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BP Singapore bunker bribery case update: BP bunker trade data in question

25 Jul 2018

Editor: The article below has been edited at 8pm (Singapore time) on 25 July to reflect the change in the next hearing date.

The accuracy of revised bunker data provided by BP to the State Courts of Singapore as evidence against former BP Singapore Regional Marine Manager Clarence Chang and Koh Seng Lee, the sole shareholder and executive director of Pacific Prime Trading (PPT) was a key topic of discussion on Wednesday morning’s session.

James Ong, Regional Security Adviser (Asia Pacific) at BP, took the stand to present a new set of data compiled by the oil major to aid in the court process; he claimed the new data unfilters earlier information earlier withheld by BP lawyers.

However, the printout of the new set of data omitted certain information found within the original document with data pertaining to BP bunker sales figures leading Chelva Retnam Rajah, Partner of Tan Rajah & Cheah, who represents Koh to probe further.

A key point was certain summations and a missing ‘barge’ column from the original files dating October 2008 which was omitted from the new documents being presented to court.

“Sorry, what you mean that sometimes the printout may not reflect from the source? Mr Ong, my question to you is what do you mean when you say that sometimes information from the source document is sometimes not printed out?” Rajah asked.

“It’s printing […],” replied Ong.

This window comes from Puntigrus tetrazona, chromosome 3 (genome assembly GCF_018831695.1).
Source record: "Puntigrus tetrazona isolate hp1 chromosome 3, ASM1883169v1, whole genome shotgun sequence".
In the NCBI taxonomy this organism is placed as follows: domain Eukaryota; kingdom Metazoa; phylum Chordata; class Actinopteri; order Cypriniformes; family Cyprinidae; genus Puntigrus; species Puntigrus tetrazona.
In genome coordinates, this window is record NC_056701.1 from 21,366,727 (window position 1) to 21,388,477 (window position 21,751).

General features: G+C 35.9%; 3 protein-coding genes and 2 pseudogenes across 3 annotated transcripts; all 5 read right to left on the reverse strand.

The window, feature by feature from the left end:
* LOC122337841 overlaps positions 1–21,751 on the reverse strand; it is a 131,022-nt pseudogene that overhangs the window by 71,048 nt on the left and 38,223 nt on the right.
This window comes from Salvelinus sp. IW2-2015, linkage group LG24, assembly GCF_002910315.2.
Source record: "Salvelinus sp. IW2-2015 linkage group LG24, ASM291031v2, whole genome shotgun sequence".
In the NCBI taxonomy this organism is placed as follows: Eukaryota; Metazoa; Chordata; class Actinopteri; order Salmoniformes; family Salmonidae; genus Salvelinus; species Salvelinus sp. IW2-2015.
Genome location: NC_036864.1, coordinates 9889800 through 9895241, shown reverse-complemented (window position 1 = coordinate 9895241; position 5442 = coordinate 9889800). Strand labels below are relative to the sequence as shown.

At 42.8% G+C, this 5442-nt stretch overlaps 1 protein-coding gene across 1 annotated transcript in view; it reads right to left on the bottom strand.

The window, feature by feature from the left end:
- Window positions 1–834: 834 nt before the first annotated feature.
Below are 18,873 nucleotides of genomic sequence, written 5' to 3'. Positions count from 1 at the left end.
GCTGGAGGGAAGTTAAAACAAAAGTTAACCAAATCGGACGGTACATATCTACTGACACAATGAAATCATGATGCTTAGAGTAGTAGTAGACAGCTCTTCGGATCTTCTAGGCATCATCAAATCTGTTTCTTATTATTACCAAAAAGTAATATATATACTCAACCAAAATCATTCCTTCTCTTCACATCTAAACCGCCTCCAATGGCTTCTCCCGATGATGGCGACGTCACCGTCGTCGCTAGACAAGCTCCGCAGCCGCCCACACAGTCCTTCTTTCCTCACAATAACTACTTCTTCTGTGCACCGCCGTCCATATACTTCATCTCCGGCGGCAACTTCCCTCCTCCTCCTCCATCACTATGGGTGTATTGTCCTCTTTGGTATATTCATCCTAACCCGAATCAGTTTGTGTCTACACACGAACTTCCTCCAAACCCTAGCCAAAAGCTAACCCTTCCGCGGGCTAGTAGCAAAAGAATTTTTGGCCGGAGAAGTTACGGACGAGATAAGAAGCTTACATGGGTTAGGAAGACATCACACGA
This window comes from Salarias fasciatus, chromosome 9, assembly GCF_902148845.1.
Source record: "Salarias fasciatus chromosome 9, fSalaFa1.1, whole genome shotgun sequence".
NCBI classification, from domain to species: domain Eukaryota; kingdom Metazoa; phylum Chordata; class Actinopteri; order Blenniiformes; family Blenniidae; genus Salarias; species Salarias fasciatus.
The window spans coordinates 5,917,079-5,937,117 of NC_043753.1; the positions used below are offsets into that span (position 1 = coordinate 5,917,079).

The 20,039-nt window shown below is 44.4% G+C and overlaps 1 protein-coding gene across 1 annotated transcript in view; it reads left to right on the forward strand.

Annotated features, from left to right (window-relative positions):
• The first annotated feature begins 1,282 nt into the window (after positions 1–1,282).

“What you mean it’s printing? You say there is an error in your printer, are you suggesting this?” Rajah questioned.

“When you print out from the excel file into PDF you need to drag and select; for the October 2008 printout I will not rule out I missed the selection of the column barge for the printout,” said Ong.

“So it may have been human error on your part?” Rajah further asked.

“Yes, thank you for that,” Ong confirmed.

Andre Maniam, Senior Counsel at WongPartnership, presenting Chang asked why the new document, which took into account BP’s bunker sales volumes at Singapore, omitted sales of marine gas oil (MGO).

“Mr Ong my understanding is MGO is one category of bunker fuel so if we want to understand the total delivered volume of bunker fuel for Singapore we should filter out all the none Singapore ports but we should leave in MGO together with all the grades of fuel oil right?” Questioned Maniam.

Ong replied, “Yes.”

“Why did you filter out?” Maniam asked.

“I was under direction by my legal [to do so],” said Ong.

The trial continues 26 July August 7.

Related: BP Singapore bunker bribery case update: CPIB officer takes to the stand
RelatedUPDATE: BP Singapore bunker bribery case
RelatedBP Singapore bunker bribery case continues

Photo credit: Chensiyuan / CC BY-SA 4.0
Published: 25 July, 2018


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